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TUBING AT MONT AVILA
NEAR SAINT-SAUVEUR QUEBEC SKI SLOPES

Story and photos by

We're at Mont Avila, in the lower Laurentians, of Quebec, Canada. Located north of Montreal, in the Saint-Sauveur valley, the region is known for the world's largest night ski terrain. (Mont Avila is a 45-minute drive from Montreal's Dorval Airport. Follow Laurentian Autoroute 15 northwest, and take exit 58.)

Father and son ride snow tube.
Father and son ride snow tube.
Photo © Barb & Ron Kroll

But not everyone is a skier. And those who do ski often like to intersperse alternative winter sports with their schussing.

Like tube sliding and snow rafting. Mont Avila has trails and lifts for both.

The advantage of snow tubing is that you need no experience. "It's like organized tobogganing," says our friend, Suzanne. "I've seen children here as young as 14 months old, as well as senior citizens."

Obviously, if they could do it, so could we.

"The louder you scream, the more fun you'll have," advises Suzanne.

We're not sure whether the screams we hear are motivated by pleasure or terror as we scrutinize the slippery slopes of packed snow.

Lifts for tubes and riders

Getting up the hill is easy. We select a couple large, black inner tubes from the pile at the base of the slope and drag them by their straps to one of the lifts.

Boy slides down Mont Avila slope.
Boy slides down Mont Avila slope.
Photo © Barb & Ron Kroll

An attendant attaches the straps to the arms of the lift, and we slowly slide upwards, enjoying the scenery, while comfortably seated in our soft rubber Goodyear donuts.

The hard part is selecting a slope. There are two snow raft trails and 15 tube slide trails. Some are for tiny tots and children, but most are for teens and adults.

We wonder whether their names are any indication of the thrills they offer: B-52, F-18, the Concord and Kamakazi. "They're only dangerous if you do something foolish," says Suzanne, reading our thoughts. "There were accidents when kids tried to play bowling with the tubes, using them like balls to strike tubers below them."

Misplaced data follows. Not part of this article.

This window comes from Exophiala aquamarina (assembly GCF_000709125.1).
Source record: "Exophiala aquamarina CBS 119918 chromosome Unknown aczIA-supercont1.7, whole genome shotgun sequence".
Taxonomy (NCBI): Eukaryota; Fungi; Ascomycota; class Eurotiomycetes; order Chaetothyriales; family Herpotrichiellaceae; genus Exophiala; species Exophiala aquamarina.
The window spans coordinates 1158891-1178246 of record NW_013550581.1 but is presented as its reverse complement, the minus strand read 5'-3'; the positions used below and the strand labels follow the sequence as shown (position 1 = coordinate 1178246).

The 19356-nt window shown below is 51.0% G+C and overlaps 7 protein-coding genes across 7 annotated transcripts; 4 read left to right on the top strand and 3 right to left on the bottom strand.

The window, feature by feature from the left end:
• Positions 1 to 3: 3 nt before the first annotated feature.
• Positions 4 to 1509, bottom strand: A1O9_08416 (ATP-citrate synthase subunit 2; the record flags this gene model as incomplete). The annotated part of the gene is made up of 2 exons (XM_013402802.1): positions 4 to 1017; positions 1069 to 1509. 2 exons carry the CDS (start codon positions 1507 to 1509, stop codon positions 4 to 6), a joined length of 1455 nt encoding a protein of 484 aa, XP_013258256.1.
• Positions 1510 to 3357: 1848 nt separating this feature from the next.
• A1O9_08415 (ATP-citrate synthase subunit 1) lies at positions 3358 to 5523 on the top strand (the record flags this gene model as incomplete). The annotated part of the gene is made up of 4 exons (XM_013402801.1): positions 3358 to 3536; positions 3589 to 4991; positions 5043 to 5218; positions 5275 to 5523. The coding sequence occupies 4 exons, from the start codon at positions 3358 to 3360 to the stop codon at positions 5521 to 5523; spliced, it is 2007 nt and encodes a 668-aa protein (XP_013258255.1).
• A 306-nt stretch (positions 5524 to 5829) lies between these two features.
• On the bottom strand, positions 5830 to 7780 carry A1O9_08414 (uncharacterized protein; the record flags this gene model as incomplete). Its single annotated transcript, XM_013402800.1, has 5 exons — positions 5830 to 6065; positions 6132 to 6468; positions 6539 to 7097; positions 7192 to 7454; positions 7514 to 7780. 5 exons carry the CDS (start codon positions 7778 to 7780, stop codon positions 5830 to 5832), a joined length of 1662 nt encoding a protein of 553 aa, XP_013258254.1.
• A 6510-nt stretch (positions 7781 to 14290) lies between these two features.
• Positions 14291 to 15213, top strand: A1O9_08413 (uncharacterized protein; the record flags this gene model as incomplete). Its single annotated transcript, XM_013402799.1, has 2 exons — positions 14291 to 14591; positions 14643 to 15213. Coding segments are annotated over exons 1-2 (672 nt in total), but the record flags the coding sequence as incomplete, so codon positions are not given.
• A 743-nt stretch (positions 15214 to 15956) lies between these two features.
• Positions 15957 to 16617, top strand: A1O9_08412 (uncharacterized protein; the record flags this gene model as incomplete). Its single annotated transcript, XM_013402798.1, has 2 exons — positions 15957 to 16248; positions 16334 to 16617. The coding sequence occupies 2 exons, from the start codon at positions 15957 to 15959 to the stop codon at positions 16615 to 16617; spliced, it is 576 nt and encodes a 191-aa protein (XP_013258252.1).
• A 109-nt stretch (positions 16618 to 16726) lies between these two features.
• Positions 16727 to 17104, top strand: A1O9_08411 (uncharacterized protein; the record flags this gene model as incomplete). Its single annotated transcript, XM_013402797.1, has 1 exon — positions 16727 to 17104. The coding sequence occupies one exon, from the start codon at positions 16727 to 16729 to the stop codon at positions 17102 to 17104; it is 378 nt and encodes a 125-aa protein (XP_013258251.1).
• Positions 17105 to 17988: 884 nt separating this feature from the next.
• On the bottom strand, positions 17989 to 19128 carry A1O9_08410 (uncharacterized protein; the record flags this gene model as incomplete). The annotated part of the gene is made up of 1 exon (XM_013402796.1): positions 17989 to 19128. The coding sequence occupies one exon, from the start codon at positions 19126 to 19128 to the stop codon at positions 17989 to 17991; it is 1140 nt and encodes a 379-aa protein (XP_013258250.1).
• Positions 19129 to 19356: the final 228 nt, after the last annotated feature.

We needn't worry. Employees, at the top of each lift, ensure that tubes are well out of the way before launching the next set of riders down the hill.

A group rides tubes tied together.
A group rides tubes tied together.
Photo © Barb & Ron Kroll

Rules for snow tubing

"There are only three more rules," explains Suzanne. "First, make sure that the air valve isn't pointed up." (It's not comfortable.) "Second, don't let your bum drag in the hole." (You can tear or wear out your pants.) "Finally, scream!"

Riders at bottom of hill
Riders at bottom of hill
Photo © Barb & Ron Kroll

And scream we do, as we plunge down the slope, tied together. What Suzanne didn't tell us is that even though you might start your descent facing downward, the tube rotates as you go, giving you a 360-degree view of the trees and banked sides of the run.

The sensation is somewhat like zipping down a waterslide in summer, except here, snow sprays in all directions, sticking to your hair and eyelashes, and filling your mouth — which will no doubt be open, as you scream.

All too soon the ride is over. We look like snowmen, with the fluffy powder clinging to our clothes. Laughing, we tow our tubes back to the lift.

It's obvious now.

The sounds we hear are screams of delight.


TRAVEL INFORMATION

Mont Avila tubing and snow rafting: www.mssi.ca

More things to see and do in the Quebec Laurentians:

Château Beauvallon Mont-Tremblant

Bistro à Champlain Dining in Quebec Laurentians

Quebec Sugar Shack Cabane à Sucre Arthur-Raymond